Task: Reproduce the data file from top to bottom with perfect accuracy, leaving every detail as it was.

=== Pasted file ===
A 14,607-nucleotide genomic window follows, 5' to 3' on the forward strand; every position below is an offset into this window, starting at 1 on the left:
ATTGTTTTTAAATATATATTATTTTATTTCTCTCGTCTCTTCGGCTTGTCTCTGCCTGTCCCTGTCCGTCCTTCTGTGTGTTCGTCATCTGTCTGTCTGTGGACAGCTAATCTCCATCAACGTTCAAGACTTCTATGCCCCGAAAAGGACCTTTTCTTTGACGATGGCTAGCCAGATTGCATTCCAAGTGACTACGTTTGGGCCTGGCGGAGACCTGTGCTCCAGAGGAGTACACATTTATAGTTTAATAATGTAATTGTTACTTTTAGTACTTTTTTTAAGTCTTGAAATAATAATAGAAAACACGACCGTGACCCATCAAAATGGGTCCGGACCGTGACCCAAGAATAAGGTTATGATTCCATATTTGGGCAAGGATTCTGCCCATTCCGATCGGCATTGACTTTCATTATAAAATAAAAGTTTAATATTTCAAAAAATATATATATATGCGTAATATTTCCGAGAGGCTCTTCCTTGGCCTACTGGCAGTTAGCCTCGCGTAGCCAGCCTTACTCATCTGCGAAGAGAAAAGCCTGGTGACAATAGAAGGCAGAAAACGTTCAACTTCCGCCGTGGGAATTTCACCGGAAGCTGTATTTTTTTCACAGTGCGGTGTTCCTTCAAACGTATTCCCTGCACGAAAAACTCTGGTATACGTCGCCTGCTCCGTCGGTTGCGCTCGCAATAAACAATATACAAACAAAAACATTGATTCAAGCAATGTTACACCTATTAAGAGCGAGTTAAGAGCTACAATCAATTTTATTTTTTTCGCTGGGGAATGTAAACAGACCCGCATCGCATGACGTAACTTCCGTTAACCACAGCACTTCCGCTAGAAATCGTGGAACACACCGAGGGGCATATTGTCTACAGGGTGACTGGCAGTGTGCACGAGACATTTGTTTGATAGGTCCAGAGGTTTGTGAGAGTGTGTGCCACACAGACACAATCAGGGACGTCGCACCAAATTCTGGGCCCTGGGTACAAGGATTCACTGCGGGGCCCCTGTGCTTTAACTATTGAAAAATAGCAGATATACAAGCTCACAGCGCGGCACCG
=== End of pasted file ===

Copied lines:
A 14,607-nucleotide genomic window follows, 5' to 3' on the forward strand; every position below is an offset into this window, starting at 1 on the left:
ATTGTTTTTAAATATATATTATTTTATTTCTCTCGTCTCTTCGGCTTGTCTCTGCCTGTCCCTGTCCGTCCTTCTGTGTGTTCGTCATCTGTCTGTCTGTGGACAGCTAATCTCCATCAACGTTCAAGACTTCTATGCCCCGAAAAGGACCTTTTCTTTGACGATGGCTAGCCAGATTGCATTCCAAGTGACTACGTTTGGGCCTGGCGGAGACCTGTGCTCCAGAGGAGTACACATTTATAGTTTAATAATGTAATTGTTACTTTTAGTACTTTTTTTAAGTCTTGAAATAATAATAGAAAACACGACCGTGACCCATCAAAATGGGTCCGGACCGTGACCCAAGAATAAGGTTATGATTCCATATTTGGGCAAGGATTCTGCCCATTCCGATCGGCATTGACTTTCATTATAAAATAAAAGTTTAATATTTCAAAAAATATATATATATGCGTAATATTTCCGAGAGGCTCTTCCTTGGCCTACTGGCAGTTAGCCTCGCGTAGCCAGCCTTACTCATCTGCGAAGAGAAAAGCCTGGTGACAATAGAAGGCAGAAAACGTTCAACTTCCGCCGTGGGAATTTCACCGGAAGCTGTATTTTTTTCACAGTGCGGTGTTCCTTCAAACGTATTCCCTGCACGAAAAACTCTGGTATACGTCGCCTGCTCCGTCGGTTGCGCTCGCAATAAACAATATACAAACAAAAACATTGATTCAAGCAATGTTACACCTATTAAGAGCGAGTTAAGAGCTACAATCAATTTTATTTTTTTCGCTGGGGAATGTAAACAGACCCGCATCGCATGACGTAACTTCCGTTAACCACAGCACTTCCGCTAGAAATCGTGGAACACACCGAGGGGCATATTGTCTACAGGGTGACTGGCAGTGTGCACGAGACATTTGTTTGATAGGTCCAGAGGTTTGTGAGAGTGTGTGCCACACAGACACAATCAGGGACGTCGCACCAAATTCTGGGCCCTGGGTACAAGGATTCACTGCGGGGCCCCTGTGCTTTAACTATTGAAAAATAGCAGATATACAAGCTCACAGCGCGGCACCG